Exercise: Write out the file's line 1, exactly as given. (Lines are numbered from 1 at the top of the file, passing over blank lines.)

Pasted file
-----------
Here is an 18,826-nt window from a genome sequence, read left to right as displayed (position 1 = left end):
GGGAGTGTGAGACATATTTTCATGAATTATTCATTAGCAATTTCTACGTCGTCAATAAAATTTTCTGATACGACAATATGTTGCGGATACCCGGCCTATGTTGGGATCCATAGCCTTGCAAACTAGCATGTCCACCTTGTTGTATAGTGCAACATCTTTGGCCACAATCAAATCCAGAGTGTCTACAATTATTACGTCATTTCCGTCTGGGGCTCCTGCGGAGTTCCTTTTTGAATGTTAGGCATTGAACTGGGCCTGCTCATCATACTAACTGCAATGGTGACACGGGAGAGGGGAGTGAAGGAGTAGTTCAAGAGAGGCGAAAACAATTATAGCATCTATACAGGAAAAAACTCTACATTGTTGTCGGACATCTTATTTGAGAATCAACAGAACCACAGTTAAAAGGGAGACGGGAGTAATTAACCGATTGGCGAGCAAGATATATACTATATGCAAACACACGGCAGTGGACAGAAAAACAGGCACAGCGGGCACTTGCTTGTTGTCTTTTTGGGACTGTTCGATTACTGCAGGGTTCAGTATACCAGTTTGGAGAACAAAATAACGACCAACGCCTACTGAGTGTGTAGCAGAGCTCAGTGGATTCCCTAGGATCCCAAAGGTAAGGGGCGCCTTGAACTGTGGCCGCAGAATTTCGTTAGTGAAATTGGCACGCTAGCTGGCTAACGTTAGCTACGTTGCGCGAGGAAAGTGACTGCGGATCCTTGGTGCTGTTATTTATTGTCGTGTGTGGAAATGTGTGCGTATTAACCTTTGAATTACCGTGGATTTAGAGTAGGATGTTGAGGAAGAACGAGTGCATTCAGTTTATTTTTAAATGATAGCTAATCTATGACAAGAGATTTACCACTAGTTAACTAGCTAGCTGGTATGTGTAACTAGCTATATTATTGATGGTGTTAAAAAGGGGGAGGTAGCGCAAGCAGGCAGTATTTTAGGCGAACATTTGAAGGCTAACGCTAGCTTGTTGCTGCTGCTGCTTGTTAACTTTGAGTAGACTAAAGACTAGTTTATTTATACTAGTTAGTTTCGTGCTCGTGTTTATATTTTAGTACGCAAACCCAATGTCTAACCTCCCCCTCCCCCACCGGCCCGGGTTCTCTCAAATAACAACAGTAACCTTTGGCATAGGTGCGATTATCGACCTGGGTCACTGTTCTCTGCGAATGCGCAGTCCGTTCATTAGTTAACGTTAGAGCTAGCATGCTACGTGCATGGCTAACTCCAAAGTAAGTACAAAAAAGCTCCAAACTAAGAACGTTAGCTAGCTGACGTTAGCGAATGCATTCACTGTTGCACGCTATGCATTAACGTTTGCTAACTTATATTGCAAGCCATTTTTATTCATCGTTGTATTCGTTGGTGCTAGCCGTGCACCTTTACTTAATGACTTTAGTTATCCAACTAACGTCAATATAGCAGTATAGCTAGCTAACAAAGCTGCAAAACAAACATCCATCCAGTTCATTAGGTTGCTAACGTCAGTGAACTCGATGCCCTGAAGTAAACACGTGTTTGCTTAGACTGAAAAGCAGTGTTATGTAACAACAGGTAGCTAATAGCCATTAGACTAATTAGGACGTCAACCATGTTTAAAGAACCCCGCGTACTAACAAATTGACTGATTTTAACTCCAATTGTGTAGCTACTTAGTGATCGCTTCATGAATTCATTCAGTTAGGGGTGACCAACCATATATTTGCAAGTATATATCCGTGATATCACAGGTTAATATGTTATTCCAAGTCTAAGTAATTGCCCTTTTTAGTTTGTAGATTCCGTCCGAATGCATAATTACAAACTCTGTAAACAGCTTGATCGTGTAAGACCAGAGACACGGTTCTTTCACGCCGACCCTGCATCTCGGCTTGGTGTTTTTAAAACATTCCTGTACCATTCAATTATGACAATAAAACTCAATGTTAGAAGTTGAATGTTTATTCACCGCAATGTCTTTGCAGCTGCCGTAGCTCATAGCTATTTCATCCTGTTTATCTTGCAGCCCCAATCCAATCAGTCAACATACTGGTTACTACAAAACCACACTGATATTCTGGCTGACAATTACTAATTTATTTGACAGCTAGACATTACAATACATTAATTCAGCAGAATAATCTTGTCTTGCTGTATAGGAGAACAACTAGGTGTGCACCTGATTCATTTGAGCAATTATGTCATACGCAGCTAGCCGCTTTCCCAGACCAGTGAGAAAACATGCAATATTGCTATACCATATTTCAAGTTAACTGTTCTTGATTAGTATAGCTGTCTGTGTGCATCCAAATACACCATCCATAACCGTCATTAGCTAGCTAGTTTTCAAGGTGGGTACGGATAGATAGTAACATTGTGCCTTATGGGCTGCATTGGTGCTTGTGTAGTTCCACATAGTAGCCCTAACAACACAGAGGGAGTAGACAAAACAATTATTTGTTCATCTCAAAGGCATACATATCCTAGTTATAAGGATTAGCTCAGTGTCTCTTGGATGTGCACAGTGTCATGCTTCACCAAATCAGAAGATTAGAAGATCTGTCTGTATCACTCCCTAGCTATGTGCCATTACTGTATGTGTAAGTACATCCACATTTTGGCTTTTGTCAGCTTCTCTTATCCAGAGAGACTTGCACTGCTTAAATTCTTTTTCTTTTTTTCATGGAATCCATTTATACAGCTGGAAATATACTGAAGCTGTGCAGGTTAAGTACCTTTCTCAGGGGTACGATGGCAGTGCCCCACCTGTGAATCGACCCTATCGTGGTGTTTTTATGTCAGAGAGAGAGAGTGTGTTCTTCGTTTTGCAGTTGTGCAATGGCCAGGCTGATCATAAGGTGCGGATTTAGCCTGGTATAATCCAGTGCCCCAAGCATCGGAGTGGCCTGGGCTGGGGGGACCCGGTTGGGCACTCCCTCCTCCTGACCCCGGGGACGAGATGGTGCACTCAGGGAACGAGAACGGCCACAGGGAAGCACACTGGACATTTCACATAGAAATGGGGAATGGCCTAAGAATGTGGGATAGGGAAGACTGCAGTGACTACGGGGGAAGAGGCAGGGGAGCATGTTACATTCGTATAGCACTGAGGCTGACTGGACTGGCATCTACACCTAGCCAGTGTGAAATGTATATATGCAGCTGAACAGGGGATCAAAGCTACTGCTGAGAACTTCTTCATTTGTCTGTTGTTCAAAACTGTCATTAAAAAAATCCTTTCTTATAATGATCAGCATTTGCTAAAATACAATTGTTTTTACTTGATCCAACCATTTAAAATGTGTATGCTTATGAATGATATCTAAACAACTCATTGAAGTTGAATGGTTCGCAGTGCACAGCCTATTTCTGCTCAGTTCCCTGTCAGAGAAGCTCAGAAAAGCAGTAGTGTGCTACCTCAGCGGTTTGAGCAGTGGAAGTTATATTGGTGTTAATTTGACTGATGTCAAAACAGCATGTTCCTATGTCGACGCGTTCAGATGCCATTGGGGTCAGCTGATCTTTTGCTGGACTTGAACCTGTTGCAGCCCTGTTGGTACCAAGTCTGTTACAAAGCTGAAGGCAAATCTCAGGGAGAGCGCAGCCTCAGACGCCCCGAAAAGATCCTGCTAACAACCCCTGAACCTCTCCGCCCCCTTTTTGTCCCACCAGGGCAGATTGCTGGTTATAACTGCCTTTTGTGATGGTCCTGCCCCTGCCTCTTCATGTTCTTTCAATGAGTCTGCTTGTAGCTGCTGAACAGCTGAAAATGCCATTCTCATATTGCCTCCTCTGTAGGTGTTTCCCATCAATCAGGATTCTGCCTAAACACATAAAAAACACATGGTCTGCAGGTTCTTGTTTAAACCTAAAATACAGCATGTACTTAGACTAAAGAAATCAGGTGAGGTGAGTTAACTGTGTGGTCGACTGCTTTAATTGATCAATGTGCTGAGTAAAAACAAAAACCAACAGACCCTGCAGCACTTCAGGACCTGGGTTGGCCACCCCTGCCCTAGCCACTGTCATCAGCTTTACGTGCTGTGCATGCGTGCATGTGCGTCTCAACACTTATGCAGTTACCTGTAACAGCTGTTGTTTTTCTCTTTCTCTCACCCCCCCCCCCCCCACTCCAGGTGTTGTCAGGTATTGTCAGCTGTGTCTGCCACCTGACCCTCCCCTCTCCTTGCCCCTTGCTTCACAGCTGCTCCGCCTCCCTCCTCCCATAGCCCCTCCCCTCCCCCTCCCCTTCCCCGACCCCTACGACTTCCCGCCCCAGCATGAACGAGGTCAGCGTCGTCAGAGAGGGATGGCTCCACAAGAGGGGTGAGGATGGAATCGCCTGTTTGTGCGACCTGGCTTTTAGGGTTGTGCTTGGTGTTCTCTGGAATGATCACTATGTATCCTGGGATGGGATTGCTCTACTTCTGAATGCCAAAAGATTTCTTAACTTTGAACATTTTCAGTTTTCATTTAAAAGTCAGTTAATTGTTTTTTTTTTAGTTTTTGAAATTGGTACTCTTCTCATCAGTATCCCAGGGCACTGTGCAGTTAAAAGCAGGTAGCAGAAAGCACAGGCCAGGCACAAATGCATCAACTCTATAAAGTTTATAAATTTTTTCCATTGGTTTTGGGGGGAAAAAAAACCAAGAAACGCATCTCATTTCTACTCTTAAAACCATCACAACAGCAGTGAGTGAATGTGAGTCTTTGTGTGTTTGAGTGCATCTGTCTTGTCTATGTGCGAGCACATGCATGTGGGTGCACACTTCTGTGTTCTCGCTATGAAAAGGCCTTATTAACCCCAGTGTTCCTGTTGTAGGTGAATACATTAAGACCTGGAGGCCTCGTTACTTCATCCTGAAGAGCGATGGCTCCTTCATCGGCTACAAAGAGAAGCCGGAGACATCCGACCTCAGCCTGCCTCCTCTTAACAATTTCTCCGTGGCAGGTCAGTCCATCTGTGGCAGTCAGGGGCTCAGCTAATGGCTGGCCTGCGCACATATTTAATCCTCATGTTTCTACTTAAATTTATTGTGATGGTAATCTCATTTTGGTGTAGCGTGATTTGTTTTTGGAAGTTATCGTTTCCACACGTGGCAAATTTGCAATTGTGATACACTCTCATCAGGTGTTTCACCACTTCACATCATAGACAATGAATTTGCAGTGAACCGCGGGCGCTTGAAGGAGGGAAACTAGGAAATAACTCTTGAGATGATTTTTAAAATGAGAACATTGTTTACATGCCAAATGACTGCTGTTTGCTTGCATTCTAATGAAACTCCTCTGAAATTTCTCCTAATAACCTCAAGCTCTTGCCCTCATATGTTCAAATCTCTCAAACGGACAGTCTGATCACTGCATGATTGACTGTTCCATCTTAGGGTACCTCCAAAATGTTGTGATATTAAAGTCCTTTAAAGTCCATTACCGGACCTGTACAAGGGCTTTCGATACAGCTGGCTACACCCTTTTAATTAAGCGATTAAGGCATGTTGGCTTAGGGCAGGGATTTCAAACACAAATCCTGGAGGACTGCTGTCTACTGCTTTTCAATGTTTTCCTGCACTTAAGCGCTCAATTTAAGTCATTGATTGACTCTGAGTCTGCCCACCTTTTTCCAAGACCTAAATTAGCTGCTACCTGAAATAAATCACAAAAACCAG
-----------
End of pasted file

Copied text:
Here is an 18,826-nt window from a genome sequence, read left to right as displayed (position 1 = left end):